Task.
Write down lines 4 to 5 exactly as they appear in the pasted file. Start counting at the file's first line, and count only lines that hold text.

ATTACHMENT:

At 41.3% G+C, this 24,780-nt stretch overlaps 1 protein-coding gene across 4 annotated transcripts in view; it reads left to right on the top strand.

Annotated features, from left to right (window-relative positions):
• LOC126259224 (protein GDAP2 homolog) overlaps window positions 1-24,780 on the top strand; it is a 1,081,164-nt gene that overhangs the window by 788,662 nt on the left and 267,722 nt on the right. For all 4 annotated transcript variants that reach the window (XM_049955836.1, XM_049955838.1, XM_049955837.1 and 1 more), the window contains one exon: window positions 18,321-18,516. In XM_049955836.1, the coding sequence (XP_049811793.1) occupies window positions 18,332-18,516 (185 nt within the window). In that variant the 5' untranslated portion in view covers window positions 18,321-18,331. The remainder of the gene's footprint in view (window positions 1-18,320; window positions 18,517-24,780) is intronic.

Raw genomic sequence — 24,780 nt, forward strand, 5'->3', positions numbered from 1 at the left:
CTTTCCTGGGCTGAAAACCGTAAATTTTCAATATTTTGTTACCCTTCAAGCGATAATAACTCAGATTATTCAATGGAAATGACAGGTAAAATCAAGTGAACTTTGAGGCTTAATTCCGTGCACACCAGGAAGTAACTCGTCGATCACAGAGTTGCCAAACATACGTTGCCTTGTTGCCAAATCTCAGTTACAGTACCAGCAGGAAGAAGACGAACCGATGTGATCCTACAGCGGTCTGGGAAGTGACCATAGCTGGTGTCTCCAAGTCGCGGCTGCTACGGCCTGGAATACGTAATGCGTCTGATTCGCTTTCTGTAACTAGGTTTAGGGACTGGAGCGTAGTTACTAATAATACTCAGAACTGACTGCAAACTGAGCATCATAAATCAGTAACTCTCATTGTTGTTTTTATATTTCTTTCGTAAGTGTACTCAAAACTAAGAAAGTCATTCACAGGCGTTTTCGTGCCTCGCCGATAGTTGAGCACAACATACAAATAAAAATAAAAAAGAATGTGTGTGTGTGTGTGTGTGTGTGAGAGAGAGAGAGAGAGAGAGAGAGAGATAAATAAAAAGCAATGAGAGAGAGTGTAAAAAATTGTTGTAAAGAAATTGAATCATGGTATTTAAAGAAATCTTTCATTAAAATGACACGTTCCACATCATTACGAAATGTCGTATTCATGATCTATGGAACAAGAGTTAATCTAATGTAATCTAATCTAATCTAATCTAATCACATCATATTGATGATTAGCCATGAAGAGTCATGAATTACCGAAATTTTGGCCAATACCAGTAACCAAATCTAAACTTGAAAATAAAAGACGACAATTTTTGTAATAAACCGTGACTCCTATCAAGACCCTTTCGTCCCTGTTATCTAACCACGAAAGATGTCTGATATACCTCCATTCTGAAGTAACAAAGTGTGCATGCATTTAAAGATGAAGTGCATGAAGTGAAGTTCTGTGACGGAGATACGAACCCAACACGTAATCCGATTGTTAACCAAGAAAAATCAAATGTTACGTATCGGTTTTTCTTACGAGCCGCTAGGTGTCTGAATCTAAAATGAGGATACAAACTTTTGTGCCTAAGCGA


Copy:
Raw genomic sequence — 24,780 nt, forward strand, 5'->3', positions numbered from 1 at the left:
CTTTCCTGGGCTGAAAACCGTAAATTTTCAATATTTTGTTACCCTTCAAGCGATAATAACTCAGATTATTCAATGGAAATGACAGGTAAAATCAAGTGAACTTTGAGGCTTAATTCCGTGCACACCAGGAAGTAACTCGTCGATCACAGAGTTGCCAAACATACGTTGCCTTGTTGCCAAATCTCAGTTACAGTACCAGCAGGAAGAAGACGAACCGATGTGATCCTACAGCGGTCTGGGAAGTGACCATAGCTGGTGTCTCCAAGTCGCGGCTGCTACGGCCTGGAATACGTAATGCGTCTGATTCGCTTTCTGTAACTAGGTTTAGGGACTGGAGCGTAGTTACTAATAATACTCAGAACTGACTGCAAACTGAGCATCATAAATCAGTAACTCTCATTGTTGTTTTTATATTTCTTTCGTAAGTGTACTCAAAACTAAGAAAGTCATTCACAGGCGTTTTCGTGCCTCGCCGATAGTTGAGCACAACATACAAATAAAAATAAAAAAGAATGTGTGTGTGTGTGTGTGTGTGTGAGAGAGAGAGAGAGAGAGAGAGAGAGATAAATAAAAAGCAATGAGAGAGAGTGTAAAAAATTGTTGTAAAGAAATTGAATCATGGTATTTAAAGAAATCTTTCATTAAAATGACACGTTCCACATCATTACGAAATGTCGTATTCATGATCTATGGAACAAGAGTTAATCTAATGTAATCTAATCTAATCTAATCTAATCACATCATATTGATGATTAGCCATGAAGAGTCATGAATTACCGAAATTTTGGCCAATACCAGTAACCAAATCTAAACTTGAAAATAAAAGACGACAATTTTTGTAATAAACCGTGACTCCTATCAAGACCCTTTCGTCCCTGTTATCTAACCACGAAAGATGTCTGATATACCTCCATTCTGAAGTAACAAAGTGTGCATGCATTTAAAGATGAAGTGCATGAAGTGAAGTTCTGTGACGGAGATACGAACCCAACACGTAATCCGATTGTTAACCAAGAAAAATCAAATGTTACGTATCGGTTTTTCTTACGAGCCGCTAGGTGTCTGAATCTAAAATGAGGATACAAACTTTTGTGCCTAAGCGA